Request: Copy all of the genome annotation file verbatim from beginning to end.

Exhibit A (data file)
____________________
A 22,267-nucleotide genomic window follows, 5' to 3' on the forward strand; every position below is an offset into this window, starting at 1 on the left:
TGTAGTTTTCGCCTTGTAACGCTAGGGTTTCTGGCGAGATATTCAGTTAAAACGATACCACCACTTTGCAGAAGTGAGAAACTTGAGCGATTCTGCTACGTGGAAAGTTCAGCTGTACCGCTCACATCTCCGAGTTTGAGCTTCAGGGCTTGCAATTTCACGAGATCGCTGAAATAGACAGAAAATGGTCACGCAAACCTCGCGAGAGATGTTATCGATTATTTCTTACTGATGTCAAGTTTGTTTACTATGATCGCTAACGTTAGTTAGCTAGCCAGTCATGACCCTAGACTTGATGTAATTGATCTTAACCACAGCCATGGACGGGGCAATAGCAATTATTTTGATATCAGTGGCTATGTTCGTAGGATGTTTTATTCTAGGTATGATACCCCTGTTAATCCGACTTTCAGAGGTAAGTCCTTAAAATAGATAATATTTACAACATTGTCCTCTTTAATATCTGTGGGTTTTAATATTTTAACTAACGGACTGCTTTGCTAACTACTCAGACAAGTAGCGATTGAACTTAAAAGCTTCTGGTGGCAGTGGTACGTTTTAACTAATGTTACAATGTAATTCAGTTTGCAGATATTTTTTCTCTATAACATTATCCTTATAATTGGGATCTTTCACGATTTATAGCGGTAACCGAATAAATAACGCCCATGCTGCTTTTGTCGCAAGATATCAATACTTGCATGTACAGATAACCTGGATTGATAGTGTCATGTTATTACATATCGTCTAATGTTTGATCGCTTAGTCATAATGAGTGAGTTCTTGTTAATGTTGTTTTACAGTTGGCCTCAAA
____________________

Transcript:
A 22,267-nucleotide genomic window follows, 5' to 3' on the forward strand; every position below is an offset into this window, starting at 1 on the left:
TGTAGTTTTCGCCTTGTAACGCTAGGGTTTCTGGCGAGATATTCAGTTAAAACGATACCACCACTTTGCAGAAGTGAGAAACTTGAGCGATTCTGCTACGTGGAAAGTTCAGCTGTACCGCTCACATCTCCGAGTTTGAGCTTCAGGGCTTGCAATTTCACGAGATCGCTGAAATAGACAGAAAATGGTCACGCAAACCTCGCGAGAGATGTTATCGATTATTTCTTACTGATGTCAAGTTTGTTTACTATGATCGCTAACGTTAGTTAGCTAGCCAGTCATGACCCTAGACTTGATGTAATTGATCTTAACCACAGCCATGGACGGGGCAATAGCAATTATTTTGATATCAGTGGCTATGTTCGTAGGATGTTTTATTCTAGGTATGATACCCCTGTTAATCCGACTTTCAGAGGTAAGTCCTTAAAATAGATAATATTTACAACATTGTCCTCTTTAATATCTGTGGGTTTTAATATTTTAACTAACGGACTGCTTTGCTAACTACTCAGACAAGTAGCGATTGAACTTAAAAGCTTCTGGTGGCAGTGGTACGTTTTAACTAATGTTACAATGTAATTCAGTTTGCAGATATTTTTTCTCTATAACATTATCCTTATAATTGGGATCTTTCACGATTTATAGCGGTAACCGAATAAATAACGCCCATGCTGCTTTTGTCGCAAGATATCAATACTTGCATGTACAGATAACCTGGATTGATAGTGTCATGTTATTACATATCGTCTAATGTTTGATCGCTTAGTCATAATGAGTGAGTTCTTGTTAATGTTGTTTTACAGTTGGCCTCAAA